The Golf R hasn't always been all-wheel drive, remember – or just a hot hatch…
By Matt Bird / Thursday, January 13, 2022 / Loading comments
It can be hard to recall a time when the VW Golf R wasn’t the all-conquering, all-wheel-drive hot hatch. Maybe the Mk8 hasn’t reset expectations quite like the Mk7 did, but those after pace and poise in all weathers are still very well served by the flagship Golf.
But the outlook wasn’t always so rosy. Once upon a time the expectation was that the most powerful Golf would be bland rather than brilliant to drive. That was the era of the Mk6, which, by dint of losing the V6 which made the R32 something of a legend, delivered no more driving thrill than the GTI – while also looking duller than the Mk5. The first Golf R wasn’t exactly a smash hit in any regard.
So how did VW attempt to remedy the situation? Did it add more power, modify the suspension, or maybe drop the price? Nope, none of those. To attract more interest in the Mk6 Golf R, VW made a convertible version. The first R cabrio and very likely to be the last, it launched just as the Mk7 hatch was about to arrive.
Quite why it ever happened has never really been clear, but it’s a fascinating thing to pore over a few years later. The drop-top didn’t even get the all-wheel drive system that was the signature feature of the R, instead making do with just a single driven axle and 265hp from the old EA113 2.0-litre turbo. It was DSG-only, too, rather heavy (1,539kg) and incredibly expensive – a £38,770 launch price made it more than a 2.7 Porsche Boxster. A substantial price cut of more than £5k (!) followed a few months later.
Though reviewers weren’t exactly blown away by the open-top model, it wasn’t without merit. One described it as more engaging than a TT RS, another praising both grip and refinement. The market for a very fast, four-seat hatch convertible will have been small, but the Golf R would probably have suited some people down to the ground.
It isn’t clear exactly how many were sold, though it can’t have been many – even when the price dropped to £33k. All that said, at considerably less than half that money (and more than £20k off its new price), this Golf R Cabriolet looks a whole lot more recommendable. Now, of course, £15k buys all manner of nice convertibles – and January is always a good time to do deals – but those after something a bit different could do a whole lot worse. When did you last see one, if ever? TTs are everywhere…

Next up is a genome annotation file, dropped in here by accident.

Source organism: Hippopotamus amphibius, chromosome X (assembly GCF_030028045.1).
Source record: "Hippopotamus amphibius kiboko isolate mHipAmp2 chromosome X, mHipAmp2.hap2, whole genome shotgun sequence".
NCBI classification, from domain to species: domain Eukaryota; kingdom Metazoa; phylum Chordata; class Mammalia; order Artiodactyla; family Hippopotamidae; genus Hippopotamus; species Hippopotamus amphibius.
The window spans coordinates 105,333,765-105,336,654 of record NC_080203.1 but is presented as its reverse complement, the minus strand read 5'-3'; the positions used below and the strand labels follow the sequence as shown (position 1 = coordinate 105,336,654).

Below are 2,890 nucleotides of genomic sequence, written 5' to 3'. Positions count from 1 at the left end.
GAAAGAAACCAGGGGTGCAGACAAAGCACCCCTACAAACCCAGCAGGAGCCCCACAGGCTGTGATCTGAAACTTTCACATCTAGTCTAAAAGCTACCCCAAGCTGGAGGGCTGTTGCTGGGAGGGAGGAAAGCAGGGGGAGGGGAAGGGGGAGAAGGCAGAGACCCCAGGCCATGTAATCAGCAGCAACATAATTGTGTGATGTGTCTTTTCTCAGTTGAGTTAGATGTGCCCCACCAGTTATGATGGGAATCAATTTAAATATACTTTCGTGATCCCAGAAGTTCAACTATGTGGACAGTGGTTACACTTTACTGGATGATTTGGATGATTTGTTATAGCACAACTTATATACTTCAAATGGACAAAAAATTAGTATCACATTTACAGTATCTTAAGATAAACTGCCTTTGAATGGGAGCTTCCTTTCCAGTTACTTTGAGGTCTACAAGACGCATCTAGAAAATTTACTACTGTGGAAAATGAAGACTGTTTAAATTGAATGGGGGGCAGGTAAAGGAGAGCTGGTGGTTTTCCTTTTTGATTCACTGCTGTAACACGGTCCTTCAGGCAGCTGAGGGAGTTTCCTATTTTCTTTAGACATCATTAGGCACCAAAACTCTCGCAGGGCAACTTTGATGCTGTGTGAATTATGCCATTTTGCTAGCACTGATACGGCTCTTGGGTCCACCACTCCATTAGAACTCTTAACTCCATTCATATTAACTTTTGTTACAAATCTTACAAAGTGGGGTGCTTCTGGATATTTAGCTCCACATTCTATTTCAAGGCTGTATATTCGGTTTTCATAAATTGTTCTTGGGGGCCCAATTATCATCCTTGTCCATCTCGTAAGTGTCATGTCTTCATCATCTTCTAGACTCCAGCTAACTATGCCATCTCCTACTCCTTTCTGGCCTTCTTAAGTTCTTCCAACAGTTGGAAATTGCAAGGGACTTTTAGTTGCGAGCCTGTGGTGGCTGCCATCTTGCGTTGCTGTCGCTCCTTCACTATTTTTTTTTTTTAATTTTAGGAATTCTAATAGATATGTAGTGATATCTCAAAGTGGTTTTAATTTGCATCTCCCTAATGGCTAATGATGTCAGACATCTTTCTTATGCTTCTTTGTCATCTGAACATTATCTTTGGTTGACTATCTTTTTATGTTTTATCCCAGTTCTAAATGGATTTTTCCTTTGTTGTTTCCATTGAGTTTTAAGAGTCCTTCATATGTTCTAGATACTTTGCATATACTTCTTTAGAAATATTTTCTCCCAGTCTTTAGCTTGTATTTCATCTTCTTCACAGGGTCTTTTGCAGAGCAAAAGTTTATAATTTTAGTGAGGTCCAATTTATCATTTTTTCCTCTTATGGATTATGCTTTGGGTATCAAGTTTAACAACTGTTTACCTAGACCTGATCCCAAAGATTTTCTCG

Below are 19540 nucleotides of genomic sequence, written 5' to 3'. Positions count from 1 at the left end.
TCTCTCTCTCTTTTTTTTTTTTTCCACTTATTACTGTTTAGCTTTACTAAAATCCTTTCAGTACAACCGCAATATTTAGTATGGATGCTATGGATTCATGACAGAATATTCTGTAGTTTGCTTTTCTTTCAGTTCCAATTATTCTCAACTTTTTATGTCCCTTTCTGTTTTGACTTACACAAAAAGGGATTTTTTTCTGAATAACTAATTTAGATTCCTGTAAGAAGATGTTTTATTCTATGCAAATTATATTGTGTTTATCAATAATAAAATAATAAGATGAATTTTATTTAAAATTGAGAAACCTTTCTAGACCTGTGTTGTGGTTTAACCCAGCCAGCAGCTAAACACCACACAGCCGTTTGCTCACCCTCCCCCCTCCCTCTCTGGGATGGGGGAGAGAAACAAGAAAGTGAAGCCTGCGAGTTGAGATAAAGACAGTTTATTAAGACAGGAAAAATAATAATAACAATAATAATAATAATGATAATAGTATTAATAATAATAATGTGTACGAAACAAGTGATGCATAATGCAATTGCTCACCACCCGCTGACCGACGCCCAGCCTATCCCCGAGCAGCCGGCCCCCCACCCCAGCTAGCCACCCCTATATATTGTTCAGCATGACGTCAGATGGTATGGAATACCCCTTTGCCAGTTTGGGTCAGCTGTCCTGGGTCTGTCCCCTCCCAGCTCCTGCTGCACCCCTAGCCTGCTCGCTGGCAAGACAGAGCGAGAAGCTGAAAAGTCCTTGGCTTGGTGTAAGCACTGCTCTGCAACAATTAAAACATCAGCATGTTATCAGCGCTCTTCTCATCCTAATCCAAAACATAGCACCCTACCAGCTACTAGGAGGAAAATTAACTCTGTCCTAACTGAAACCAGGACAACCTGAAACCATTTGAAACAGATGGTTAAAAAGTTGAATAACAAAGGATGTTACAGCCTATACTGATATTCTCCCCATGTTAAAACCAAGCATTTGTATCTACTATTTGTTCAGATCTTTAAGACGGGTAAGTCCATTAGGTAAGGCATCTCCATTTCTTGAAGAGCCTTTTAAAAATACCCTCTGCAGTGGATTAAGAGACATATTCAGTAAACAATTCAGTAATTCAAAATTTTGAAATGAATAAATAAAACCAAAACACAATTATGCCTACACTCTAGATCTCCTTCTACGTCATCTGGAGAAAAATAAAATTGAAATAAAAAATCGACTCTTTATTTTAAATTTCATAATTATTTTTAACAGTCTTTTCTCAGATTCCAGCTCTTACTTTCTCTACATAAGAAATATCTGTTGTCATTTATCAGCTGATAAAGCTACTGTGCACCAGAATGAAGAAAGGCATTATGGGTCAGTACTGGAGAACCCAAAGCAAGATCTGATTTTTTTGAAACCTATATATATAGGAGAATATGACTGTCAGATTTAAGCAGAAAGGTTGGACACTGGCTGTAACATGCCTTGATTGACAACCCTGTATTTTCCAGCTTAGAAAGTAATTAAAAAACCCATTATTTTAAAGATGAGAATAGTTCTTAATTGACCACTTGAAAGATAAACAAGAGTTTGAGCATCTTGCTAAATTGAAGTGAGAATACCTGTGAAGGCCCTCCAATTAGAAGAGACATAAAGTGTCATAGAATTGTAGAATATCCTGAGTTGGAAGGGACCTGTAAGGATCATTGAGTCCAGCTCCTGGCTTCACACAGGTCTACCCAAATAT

A 63-plated car, this Golf R cab has covered just 36,000 miles in that time. Perhaps it’s the much-missed sunlight in these images or the presence of buttons and instruments in a Golf interior, but the R looks really good for those miles as well. Beyond the obvious wear to the driver’s seat it’s flawless, black paint lustrous and Talladega wheels far nicer than anything currently offered on a fast Golf. Yes, we’d all quite like a Boxster – but you’re not getting a 2013 Porsche for £15,000.
Maybe we’re going a bit mad in bleak mid winter, but a Golf R cabrio seems no more silly, all things being relative, than a drop-top T-Roc. Launched when it was with the price tag it had, the Golf was always doomed to fail. But many a decent car has suffered a misplaced launch strategy. And while clearly this will never be one of the iconic Golfs, the R arguably makes more sense than it ever has – the roof goes down and it’ll do 155mph, at the end of the day. British buyers have cheerily bought convertibles with far fewer attributes.
SPECIFICATION | VW GOLF R CABRIOLET
Engine: 1,984cc, four-cyl turbo
Transmission: 6-speed DSG dual-clutch auto, front-wheel drive
Power (hp): [email protected],000rpm
Torque (lb ft): [email protected],500-5,000rpm
0-62mph: 6.4 secs
Top speed: 155mph
Year registered: 2013
Recorded mileage: 36,000
Price new: £38,770 (reduced to £33,170)
Yours for: £15,995
See the original advert here
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